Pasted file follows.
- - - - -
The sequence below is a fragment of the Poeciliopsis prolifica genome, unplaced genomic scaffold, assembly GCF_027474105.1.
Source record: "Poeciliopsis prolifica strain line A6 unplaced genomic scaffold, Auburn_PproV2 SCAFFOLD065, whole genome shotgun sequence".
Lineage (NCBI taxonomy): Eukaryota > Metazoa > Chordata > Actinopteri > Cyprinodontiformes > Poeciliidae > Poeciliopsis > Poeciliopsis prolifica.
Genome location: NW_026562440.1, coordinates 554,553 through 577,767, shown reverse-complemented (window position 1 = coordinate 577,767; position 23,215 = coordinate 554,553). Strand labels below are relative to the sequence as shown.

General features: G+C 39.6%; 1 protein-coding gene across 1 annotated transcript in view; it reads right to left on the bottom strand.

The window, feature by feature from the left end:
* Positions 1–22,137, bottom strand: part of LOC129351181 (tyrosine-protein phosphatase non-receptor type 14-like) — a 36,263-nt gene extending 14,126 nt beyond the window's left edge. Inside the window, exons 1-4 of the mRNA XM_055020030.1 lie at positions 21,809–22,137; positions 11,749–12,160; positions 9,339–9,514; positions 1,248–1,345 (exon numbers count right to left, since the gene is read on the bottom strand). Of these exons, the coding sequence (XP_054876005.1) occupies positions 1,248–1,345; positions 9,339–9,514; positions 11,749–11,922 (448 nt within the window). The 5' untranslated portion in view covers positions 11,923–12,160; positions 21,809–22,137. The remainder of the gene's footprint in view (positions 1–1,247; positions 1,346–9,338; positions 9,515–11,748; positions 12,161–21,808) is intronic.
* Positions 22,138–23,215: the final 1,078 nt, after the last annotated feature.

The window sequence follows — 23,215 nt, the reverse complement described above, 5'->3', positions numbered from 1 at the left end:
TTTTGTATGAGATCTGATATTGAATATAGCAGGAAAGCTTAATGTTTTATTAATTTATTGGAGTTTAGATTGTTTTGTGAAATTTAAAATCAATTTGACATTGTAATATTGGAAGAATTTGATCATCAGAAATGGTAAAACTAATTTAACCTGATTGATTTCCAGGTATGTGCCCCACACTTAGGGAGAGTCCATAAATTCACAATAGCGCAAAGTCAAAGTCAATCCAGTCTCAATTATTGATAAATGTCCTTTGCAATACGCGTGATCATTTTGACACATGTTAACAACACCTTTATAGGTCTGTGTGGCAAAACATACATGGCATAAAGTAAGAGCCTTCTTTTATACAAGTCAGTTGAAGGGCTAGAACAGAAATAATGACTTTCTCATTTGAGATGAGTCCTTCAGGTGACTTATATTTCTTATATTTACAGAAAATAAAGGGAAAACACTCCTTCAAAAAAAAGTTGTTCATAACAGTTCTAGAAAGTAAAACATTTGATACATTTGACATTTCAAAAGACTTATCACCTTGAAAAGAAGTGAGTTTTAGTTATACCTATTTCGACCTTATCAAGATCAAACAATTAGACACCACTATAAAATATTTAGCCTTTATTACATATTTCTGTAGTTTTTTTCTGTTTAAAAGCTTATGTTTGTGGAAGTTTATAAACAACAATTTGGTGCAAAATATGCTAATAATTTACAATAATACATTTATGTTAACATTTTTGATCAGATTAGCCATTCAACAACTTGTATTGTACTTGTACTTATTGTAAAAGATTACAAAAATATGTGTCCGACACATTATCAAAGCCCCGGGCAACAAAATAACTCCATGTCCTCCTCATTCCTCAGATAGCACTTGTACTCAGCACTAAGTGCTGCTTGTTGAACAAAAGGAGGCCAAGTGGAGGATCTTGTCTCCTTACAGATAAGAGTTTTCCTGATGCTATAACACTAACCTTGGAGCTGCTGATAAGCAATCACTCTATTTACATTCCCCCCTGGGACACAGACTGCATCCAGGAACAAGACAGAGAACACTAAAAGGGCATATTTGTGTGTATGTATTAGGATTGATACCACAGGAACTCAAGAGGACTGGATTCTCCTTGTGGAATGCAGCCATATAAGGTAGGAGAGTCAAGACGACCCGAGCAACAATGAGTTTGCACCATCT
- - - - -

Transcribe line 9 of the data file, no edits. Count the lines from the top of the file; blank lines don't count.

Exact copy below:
The window sequence follows — 23,215 nt, the reverse complement described above, 5'->3', positions numbered from 1 at the left end: